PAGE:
Sometimes, you stumble across an article or video that sets free a feeling or idea that was buried deep inside. For me, Walden, a 22 minute documentary, is just that type of perfection. Produced by Ken Burns, narrated by Robert Redford, and full of scientific and literary scholars, Walden captures the essence of Henry David Thoreau’s life at Walden Pond in a short film. The film also features commentary by the Founder of the Walden Woods Project, none other than Don Henley. Yes, that Don Henley (renowned member of the Eagles and voice of the hit Hotel California).
In the opening scene, Henley says, “You can walk through a place and not really look at it, but if we look closely at places, they take on meaning.” Thoreau was one of those special writers that brought meaning to thousands and thousands of people, from writers to historians, biologists, ecologists, and even famed civil rights activists like Dr. Martin Luther King Jr. and Mahatma Gandhi.
“Thoreau’s experiences at Walden would impart to him a profound new vision of the world, which he would write into the pages of a book that would transform a small pond in Massachusetts into something extraordinary and revelatory for generations to come.”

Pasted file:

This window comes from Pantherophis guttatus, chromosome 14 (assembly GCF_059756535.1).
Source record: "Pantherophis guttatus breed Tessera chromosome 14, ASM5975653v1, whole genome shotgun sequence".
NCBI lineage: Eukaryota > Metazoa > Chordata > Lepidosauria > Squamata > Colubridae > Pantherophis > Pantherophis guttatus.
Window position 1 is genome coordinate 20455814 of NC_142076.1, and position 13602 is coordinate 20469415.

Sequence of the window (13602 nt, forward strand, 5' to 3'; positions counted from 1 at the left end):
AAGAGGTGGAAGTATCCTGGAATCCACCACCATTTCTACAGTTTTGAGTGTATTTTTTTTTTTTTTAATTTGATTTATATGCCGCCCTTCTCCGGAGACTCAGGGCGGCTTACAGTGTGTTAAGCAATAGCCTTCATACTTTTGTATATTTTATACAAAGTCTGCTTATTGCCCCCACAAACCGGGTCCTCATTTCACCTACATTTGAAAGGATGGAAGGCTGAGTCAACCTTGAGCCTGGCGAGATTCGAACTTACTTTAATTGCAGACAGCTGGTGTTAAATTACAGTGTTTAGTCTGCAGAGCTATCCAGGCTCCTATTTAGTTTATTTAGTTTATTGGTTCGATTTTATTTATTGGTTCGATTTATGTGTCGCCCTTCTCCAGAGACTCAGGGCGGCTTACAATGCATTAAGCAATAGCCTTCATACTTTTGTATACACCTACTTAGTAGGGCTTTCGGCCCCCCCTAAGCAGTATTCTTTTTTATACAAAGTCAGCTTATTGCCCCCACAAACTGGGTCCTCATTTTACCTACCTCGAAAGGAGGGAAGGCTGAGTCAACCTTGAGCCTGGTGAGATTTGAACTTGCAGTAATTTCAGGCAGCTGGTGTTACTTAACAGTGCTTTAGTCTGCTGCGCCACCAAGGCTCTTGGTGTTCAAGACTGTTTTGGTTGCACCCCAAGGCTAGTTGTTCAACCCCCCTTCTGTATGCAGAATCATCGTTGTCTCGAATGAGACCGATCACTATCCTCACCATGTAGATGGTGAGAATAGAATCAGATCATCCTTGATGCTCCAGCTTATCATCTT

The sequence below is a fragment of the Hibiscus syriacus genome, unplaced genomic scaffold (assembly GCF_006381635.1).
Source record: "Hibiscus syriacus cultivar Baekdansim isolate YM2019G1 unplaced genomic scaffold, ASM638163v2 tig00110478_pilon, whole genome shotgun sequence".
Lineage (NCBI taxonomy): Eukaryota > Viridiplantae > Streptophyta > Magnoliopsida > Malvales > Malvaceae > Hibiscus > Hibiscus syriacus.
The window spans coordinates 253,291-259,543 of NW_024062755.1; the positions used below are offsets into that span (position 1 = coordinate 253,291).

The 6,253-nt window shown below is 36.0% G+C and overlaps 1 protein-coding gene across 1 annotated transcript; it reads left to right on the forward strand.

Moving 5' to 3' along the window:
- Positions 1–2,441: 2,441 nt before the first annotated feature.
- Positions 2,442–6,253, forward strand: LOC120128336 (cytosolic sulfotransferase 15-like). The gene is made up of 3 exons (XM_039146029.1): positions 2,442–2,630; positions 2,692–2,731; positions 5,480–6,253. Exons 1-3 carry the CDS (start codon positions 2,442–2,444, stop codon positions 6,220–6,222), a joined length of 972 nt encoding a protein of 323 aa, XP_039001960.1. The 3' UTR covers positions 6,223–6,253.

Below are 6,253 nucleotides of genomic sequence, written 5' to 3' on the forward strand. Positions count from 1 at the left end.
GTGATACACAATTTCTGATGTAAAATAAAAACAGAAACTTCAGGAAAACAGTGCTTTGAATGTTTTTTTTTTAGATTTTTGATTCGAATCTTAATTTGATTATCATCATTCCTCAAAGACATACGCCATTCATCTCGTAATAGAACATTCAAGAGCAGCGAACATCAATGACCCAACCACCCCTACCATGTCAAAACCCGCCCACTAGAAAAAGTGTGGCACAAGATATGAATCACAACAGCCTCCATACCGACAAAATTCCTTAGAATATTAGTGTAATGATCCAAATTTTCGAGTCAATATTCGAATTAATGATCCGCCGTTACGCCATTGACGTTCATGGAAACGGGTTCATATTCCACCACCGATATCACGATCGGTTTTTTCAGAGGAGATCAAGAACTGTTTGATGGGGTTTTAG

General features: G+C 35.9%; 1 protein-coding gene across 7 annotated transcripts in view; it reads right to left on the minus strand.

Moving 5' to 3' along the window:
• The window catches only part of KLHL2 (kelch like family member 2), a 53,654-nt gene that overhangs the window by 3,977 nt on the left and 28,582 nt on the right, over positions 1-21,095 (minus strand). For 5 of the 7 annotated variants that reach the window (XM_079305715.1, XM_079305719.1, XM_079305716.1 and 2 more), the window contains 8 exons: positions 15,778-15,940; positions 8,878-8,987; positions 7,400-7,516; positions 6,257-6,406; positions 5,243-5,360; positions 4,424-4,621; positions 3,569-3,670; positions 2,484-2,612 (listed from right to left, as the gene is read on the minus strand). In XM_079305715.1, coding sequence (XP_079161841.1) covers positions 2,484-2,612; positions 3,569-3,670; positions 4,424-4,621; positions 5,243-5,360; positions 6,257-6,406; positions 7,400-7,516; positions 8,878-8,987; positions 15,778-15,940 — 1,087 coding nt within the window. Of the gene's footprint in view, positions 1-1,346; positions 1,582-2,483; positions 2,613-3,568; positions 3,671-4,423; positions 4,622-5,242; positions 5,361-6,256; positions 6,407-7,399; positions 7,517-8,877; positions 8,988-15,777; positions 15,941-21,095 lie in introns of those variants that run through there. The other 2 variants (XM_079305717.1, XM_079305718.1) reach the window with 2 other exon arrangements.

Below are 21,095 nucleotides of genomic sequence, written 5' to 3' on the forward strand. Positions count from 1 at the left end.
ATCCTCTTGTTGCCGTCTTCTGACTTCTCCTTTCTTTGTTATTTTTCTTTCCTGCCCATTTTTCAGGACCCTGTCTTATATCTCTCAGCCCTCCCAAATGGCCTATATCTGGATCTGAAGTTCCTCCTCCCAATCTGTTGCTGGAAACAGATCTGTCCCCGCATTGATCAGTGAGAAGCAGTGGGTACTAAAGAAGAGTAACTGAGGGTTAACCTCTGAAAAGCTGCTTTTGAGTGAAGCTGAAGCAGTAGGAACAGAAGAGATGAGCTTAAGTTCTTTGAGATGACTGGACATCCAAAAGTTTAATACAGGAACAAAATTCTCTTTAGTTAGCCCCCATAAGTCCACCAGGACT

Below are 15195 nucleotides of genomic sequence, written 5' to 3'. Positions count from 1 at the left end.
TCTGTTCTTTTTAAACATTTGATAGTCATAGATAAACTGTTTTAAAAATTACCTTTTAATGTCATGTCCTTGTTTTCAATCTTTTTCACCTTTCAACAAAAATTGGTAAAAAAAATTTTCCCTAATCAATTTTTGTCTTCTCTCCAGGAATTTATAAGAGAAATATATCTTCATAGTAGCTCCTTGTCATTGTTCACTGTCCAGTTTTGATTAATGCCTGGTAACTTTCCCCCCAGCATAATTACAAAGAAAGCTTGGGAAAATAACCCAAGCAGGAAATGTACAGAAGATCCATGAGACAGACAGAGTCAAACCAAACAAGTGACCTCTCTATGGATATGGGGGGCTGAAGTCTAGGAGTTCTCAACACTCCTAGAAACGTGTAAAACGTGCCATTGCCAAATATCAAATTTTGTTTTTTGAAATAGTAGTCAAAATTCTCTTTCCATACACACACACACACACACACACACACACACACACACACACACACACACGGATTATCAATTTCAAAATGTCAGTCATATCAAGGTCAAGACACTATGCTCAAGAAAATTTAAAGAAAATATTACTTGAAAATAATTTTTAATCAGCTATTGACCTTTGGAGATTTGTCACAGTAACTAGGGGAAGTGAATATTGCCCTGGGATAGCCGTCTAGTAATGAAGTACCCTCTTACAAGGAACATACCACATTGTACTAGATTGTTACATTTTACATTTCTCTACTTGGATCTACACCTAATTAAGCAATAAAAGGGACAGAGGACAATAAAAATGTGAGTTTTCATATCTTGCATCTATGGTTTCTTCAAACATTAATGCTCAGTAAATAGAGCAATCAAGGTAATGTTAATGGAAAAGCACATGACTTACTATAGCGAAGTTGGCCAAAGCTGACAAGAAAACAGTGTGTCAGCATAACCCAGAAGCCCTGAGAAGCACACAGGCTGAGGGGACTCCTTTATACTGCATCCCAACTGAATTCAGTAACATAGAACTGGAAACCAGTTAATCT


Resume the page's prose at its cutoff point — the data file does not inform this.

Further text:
The film does a good job of relaying how the book Walden transcended the story of one person living at a pond, and how Thoreau’s search for “the essential facts of life” has meaning for all people everywhere.
“Walden is not a book about life in the woods. It is a book about life in the world. It transcends the present moment and reveals the deep connection between every person who’s walked this earth through the ages.”
I found the documentary riveting. It gives context to my own experiences of living in the woods. I’m no Thoreau, but his story inspires me, daily, to observe nature and listen to what it has to teach. It has given me focus and purpose in both my life and my writing. Those who follow Thoreau into the woods discover an interesting truth: that Thoreau’s articulate account of his life at Walden came secondary to his rich personal experiences while he was there.
Thoreau said the reformation of the self leads to the reformation of society. In a day and age of political and social unrest, Thoreau offers us a practical path to improve our situation by both looking inward and taking action.